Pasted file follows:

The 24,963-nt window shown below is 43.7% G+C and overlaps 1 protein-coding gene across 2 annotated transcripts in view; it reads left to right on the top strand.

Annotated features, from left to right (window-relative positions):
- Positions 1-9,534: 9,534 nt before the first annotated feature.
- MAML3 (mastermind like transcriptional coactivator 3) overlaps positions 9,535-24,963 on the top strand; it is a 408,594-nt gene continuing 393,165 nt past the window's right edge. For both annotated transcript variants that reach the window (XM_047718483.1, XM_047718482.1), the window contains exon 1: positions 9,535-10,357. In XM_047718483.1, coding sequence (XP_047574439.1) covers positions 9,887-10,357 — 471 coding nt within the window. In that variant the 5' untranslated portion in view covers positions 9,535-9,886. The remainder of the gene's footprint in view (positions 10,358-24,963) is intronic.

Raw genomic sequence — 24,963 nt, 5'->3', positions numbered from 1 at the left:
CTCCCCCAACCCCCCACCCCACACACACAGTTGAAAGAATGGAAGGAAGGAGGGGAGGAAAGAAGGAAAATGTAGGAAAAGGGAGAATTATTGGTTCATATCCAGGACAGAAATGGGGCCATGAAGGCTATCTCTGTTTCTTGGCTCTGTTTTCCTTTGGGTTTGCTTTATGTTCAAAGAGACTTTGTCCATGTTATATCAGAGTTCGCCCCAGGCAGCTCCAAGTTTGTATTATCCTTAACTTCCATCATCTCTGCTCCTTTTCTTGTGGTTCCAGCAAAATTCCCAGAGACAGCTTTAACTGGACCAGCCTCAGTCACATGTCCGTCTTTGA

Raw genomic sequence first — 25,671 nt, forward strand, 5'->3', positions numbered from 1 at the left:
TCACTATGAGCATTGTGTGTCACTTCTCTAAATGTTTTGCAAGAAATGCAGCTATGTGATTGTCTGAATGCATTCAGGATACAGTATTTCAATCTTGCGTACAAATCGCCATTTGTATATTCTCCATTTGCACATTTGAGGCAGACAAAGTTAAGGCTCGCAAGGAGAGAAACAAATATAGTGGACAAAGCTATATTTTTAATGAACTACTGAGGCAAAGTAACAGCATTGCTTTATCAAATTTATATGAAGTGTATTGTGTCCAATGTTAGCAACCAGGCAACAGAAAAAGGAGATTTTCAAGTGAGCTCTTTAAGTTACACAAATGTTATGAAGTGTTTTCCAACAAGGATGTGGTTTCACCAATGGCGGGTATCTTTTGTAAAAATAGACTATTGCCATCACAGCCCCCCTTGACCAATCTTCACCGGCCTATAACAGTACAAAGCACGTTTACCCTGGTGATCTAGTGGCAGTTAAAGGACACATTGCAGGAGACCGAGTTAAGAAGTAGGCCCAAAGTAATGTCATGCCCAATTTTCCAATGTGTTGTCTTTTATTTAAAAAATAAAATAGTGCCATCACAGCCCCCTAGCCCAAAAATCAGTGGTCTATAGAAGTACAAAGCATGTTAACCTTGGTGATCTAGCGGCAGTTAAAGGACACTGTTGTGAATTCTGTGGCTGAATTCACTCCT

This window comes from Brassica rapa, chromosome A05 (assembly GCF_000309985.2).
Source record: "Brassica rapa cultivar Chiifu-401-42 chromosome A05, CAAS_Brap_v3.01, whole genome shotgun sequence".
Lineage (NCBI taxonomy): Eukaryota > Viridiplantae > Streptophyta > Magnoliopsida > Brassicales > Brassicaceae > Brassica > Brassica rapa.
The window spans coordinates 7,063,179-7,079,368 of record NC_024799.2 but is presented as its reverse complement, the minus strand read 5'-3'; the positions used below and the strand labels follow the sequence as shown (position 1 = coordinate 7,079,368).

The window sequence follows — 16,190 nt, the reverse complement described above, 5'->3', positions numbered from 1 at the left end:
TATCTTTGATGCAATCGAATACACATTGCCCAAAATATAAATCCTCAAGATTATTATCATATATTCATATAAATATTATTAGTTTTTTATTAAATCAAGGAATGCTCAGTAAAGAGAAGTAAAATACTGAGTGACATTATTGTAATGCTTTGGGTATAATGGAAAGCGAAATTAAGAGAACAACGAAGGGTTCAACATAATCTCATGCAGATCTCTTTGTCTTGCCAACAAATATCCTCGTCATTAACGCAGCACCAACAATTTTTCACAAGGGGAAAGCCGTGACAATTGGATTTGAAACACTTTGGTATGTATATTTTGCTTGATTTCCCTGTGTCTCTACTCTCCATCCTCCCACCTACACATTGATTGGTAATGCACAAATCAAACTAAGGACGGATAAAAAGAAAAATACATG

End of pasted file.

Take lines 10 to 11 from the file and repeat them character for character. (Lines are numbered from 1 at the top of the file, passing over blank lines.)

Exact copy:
Source record: "Brassica rapa cultivar Chiifu-401-42 chromosome A05, CAAS_Brap_v3.01, whole genome shotgun sequence".
Lineage (NCBI taxonomy): Eukaryota > Viridiplantae > Streptophyta > Magnoliopsida > Brassicales > Brassicaceae > Brassica > Brassica rapa.